By Nick Richwagen
Today the Ashanti (Asante) people number about 7 million, and inhabit central Ghana centered around the city of Kumasi. Their king, the Asantehene, continues to exert powerful social and cultural influence within Ghana, and his position is protected within the Ghanaian constitution. Ashanti kingship is similar in many respects to the chieftaincy system practiced by other Akan peoples, however the Ashanti distinguish themselves in their historical importance in the region. From the 17th to 19th centuries the Ashanti Kingdom was one of the most prominent states in the African continent, controlling territory outside the sphere of modern Ghana; at its peak the Asantehene ruled around 3 million people. Understanding the history of Ashanti is necessary for understanding the Gold Coast region and the broader history of Africa.
In the 19th century, the Asante came into conflict with the British, and after a series of brutal wars the Asante Empire was annexed by the British Empire in 1902 as a protectorate. Like the Zulu, the Asante were one of the few African kingdoms able to exert effective resistance against colonial European powers. This article discusses the origins of the Asante and their rise to dominance among the Akan peoples of West Africa.
The Akan Peoples of the Gold Coast and Their Origins
Roughly 20 million people speak Akan languages and reside in the Gold Coast region, today split between Ghana and the Ivory Coast. Though subdivided into multiple peoples, the Akan share matrilineal descent, a system of powerful chiefs (the chieftaincy), and related folklore.
The earliest Akan migrated from the Sahel region to the forests of the Gold Coast during the 11th century. Akan folklore suggests that their ancestors came from East Africa, even Abyssinia/Ethiopia. It is likely that the ancestors of the Akan played a role in the society of the Ghana Empire (c. 300 – 1200 AD), though much about ethnicity in that state remains uncertain. Much Akan migration southward only occurred after the collapse of the Ghana, and may have been in response to Islamic incursions in the region. The traditional Akan practice of ancestor-veneration would not have meshed well with Islamic monotheism.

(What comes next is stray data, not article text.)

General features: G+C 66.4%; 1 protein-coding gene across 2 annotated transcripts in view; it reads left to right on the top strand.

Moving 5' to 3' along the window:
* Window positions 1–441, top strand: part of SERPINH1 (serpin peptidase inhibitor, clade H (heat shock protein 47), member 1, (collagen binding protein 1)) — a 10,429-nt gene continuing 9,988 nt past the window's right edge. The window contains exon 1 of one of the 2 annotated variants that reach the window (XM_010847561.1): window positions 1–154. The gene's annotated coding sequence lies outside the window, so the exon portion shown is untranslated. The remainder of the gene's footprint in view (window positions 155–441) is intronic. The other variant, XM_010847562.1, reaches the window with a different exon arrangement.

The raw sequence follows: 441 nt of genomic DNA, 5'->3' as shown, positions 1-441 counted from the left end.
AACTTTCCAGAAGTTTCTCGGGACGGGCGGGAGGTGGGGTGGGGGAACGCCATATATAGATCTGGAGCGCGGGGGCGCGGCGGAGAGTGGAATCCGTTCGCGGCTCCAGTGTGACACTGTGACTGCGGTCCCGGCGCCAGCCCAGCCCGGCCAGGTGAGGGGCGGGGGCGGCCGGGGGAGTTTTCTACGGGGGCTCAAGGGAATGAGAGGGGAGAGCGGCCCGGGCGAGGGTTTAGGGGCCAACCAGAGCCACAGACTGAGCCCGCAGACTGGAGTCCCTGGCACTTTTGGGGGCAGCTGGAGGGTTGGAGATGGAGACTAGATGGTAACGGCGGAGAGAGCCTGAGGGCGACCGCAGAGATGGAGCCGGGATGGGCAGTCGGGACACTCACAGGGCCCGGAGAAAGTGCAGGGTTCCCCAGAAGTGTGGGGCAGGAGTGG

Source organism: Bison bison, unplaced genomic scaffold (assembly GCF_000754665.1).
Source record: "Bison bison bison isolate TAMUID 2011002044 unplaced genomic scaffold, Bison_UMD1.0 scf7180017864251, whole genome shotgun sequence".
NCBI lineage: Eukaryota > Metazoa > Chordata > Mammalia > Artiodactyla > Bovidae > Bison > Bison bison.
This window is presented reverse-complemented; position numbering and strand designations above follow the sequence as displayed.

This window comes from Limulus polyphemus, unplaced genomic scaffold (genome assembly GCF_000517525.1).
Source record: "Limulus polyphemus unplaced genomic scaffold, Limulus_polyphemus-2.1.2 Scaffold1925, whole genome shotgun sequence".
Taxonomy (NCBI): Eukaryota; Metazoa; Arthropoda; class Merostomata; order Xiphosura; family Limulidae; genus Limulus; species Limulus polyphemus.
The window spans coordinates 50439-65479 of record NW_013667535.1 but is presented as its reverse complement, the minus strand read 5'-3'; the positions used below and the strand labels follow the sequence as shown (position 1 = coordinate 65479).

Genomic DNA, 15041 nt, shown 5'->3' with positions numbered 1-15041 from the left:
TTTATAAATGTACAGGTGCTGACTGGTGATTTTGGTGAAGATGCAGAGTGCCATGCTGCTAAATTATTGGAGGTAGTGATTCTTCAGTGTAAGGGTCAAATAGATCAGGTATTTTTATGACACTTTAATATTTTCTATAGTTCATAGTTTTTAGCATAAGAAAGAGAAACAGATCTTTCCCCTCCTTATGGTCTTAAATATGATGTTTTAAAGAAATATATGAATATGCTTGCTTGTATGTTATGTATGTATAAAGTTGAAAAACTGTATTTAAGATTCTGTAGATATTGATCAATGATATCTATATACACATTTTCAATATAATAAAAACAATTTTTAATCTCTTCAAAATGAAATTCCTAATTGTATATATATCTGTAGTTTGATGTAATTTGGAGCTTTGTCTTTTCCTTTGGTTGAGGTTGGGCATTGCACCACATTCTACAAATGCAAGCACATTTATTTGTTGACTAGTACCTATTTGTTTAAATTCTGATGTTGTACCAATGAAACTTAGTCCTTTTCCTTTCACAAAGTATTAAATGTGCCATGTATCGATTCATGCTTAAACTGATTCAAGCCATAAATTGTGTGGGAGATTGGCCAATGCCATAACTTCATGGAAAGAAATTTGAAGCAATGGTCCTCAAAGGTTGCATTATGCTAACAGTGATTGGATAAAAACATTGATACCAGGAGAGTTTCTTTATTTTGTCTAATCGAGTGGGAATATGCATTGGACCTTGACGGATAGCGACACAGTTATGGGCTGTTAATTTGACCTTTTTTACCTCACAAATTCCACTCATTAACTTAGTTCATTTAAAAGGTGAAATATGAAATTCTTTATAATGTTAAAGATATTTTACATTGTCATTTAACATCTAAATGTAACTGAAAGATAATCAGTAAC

Early Tropical West Africa
At the time of Akan migration, and after, tropical West Africa south of the Sahel was very sparsely populated. The tropical rainforests that dominated the coastal regions had poor soil unsuited for grain agriculture, and were unable to sustain large numbers of people. However, the crops that were grown (yams, tree crops, and palm oil) were eventually able to sustain state-level societies after the introduction of iron technology in the 1st millennium AD. The first states to survive in the forests of West Africa were likely Igbo-Ukwu (fl. 9th century) in modern Nigeria, and remarkable Benin, which was founded c. 900 and lasted until the end of the 19th century. These were exceptions to the rule, however, and for the most part states did not begin to emerge until the 17th century, largely due to the sociopolitical changes that accompanied the Transatlantic Slave Trade.
This situation was in contrast to the Sahel region to the north, which sustained several large empires after the fall of Ghana. The great Sahel gold mines of the Mali Empire (1235-1670) started to decline in the 13th century, which allowed the forest dwelling Akan people to rise to prominence.
First Akan States
The first significant Akan country was Bonoman, founded in the 12th century. Bonoman became a regional trading power after Mali’s decline, making use of its own rich gold deposits. Other Akan peoples spread out from Bonoman and centralized political structures formed around other gold mines in the region. In the 17th century, a number of small Akan kingdoms emerged, including Denkyira, Akyme, Akwamu.
The Transatlantic Slave Trade and the Denkyira Kingdom
In the mid 1400’s, the Portuguese came into direct contact with West Africans. In 1434, the first Portuguese ships rounded Cape Bojador in Morocco, and in 1441 the caravel ship led by Antão Gonçalves returned to Lisbon with slaves and gold. It was the first time Europeans had directly taken slaves from sub-Saharan Africa. The Portuguese started trading in a small scale which grew over time, with slaves being secondary to other goods. However, by the end of the 15th century, the Portuguese were directly taking captured slaves to their colonies on Atlantic Islands, particularly São Tomé, to grow sugar.
The Portuguese, and other Europeans as they arrived, could not penetrate far into the African interior, and so formed coastal forts with which to trade with the locals. An early Portuguese explorer described the African jungle as being protected by “an angel with of a flaming sword” of tropical fevers that hindered Europeans (until the 19th century, 25-75% of Europeans in West Africa would fall and sick and die from diseases like dengue fever). In 1482, the Portuguese established Castelo Sao Jorge da Mina, or Mina Castle (Elmina), to trade with the Akan peoples in what is now Ghana (it would be seized by the Dutch in 1637). European forts, which came to be known as factories, would become the processing and loading points for millions of slaves as human cargo.